Toba Garrett's Glacé Icing

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Glacé icing is an alternative to royal icing for cookies. It doesn't set as hard as royal and mixes up in a minute. Try is on your next batch of sugar cookies.

Toba Garrett’s Glacé Icing

Ingredients

  • 1 lb. confectioners’ sugar
  • 3/8 cup milk
  • 3/8 cup light corn syrup
  • flavoring as desired

Instructions

  1. In a mixing bowl, mix the sugar and milk first. 
  2. Add corn syrup just until combined.
  3. Divide to flavor and add color.

Comments (22)

on

Does this harden like royal icing? I am looking for an icing similar to "cookie bouquet" icing - something between royal and BC....... any suggestions?

on

Hi! I use this glace, but at the next day, whitish sptos/mapping appears on the cookie... Does anyone have the same problem? Is there a way to solve it?

Thank you!

on

put some americolor white or wilton white in the icing before you add your color. It will help with the cloudy or spotty appearance.

on

This gets firm and stackable, but not rock-hard like RI. I think it tastes much better than RI and is a pleasure to bite through on a cookie.

on

What is the best way to store the leftover Toba Glace icing? Does it need to be refridgerated? Thanks in advance.

on

I put a teaspoon of clear vanilla in mine -- maybe a bit more if I'm going to be using a lot of soft gel paste in order to achieve a bright or dark color.

Store it in the fridge if you make it with milk. Can also be made with water in lieu of milk.

I have the same problem as bienhelmosa -- white spots and mapping. I've tried the Wilton white before coloring to no available. I even took a class with Toba Garrett and asked her about it. She said she had never heard of anyone having hat problem which was a little surprising because it happens to me almost every time I make a batch.

Any other thoughts? Thanks.

on

About how long does it take to harden? Also I wonder if the white spots are from ps that stuck together ? Maybe try sifting first?

on

I give it a day before I stack the cookies, but it's fairly hard within a few hours

if you want it thinner, add more corn syrup and if you want it thicker, add more sugar

on

About how much icing does this make? Im only planning on icing about 2 dozen cup cakes with a few decorations... will this be enough or plenty?

on

If you're in the UK then a better replacement for corn syrup is liquid glucose, available from the home baking aisle in Tesco etc. It's better than golden syrup, because golden syrup has a distinctive taste, plus it's not clear so its colour will affect the colour of the icing unless additional colouring is added to mask it.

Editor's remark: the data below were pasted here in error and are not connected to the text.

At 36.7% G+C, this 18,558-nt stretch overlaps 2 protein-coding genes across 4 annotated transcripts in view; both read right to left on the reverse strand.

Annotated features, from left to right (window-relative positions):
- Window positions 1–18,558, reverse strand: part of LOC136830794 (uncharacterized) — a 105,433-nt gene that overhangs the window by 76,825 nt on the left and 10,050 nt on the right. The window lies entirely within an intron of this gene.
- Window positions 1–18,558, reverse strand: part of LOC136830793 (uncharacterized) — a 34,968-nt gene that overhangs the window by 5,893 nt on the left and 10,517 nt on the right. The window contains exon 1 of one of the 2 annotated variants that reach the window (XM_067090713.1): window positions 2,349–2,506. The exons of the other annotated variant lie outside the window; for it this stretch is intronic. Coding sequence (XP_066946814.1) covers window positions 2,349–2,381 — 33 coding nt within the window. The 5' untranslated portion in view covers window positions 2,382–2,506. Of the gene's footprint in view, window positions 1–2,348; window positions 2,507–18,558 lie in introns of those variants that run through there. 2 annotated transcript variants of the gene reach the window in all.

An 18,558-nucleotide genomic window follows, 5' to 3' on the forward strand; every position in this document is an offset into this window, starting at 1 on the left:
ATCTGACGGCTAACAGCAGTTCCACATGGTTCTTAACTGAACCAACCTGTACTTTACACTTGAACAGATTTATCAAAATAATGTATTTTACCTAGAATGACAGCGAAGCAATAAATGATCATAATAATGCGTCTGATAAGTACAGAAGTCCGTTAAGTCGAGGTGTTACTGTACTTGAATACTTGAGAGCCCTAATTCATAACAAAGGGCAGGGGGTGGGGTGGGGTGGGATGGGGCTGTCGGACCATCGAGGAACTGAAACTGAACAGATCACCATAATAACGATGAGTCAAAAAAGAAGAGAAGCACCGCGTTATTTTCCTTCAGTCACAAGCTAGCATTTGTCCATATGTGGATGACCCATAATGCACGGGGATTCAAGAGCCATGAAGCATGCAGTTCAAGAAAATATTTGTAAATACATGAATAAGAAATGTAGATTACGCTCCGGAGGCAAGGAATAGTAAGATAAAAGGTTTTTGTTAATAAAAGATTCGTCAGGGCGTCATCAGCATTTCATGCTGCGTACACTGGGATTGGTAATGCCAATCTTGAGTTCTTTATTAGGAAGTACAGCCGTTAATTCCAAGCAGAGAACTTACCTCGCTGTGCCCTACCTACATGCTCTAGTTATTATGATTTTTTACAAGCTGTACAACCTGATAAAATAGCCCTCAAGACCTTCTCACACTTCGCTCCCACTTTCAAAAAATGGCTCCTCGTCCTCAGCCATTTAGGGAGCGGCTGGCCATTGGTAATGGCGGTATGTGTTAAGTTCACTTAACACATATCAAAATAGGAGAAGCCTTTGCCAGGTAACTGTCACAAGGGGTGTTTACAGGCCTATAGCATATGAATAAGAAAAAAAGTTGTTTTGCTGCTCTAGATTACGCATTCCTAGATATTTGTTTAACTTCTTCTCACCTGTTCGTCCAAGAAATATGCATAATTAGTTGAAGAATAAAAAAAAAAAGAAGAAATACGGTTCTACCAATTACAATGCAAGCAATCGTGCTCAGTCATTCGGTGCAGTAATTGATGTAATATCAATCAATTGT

on

This is a wonderful icing, but it can be very temperamental in cold weather. The white spots and mapping occur most often when the decorated cookies sit in a cold environment before the icing fully sets.

To make smaller amounts of icing, use 1 cup powdered sugar for every tablespoon of milk and tablespoon of corn syrup. 

on

Regarding the spotting/mapping.....powdered sugar brands can be very different from each other. I only use C&H and I have heard other decorators claim the same. There are times I had no choice on the shelves and had to buy another brand and each time my royal icing would stick to the parchment after drying and the dried characters would be glassy and too fragile etc.... and when iced on a cookie it would separate and the iced part would just fall off the cookie.   Dependable for icings and buttercreams as well.....so is is possible Toba is using a different powdered sugar brand than those getting the spotting.

on

I agree with GeminiRJ - temperature affects this icing. When I make cookies in mild weather for Easter or Halloween, I get no spotting. When I make them for Christmas, I discovered I have to make sure the room where the cookies are drying is not too cold or I get mapping or spidery lines. Usually I don't mind because I tend to color over or add more decorations but when you want to leave them white it can be a problem. This icing is wonderful and tastes great but it does take a long time to dry, usually overnight, a good 10 hours or more.

on

I agree with debdvo C&H powder sugar is made with cake sugar. Unless it states sugar made from cane,  it's made with beet.  This makes a HUGE difference in ALL of my icing recipes. I ABSOLUTELY refuse all other powder sugar. I bought 6 2# bags of another brand by mistake.... Gave it all away and went back to store for C & H.


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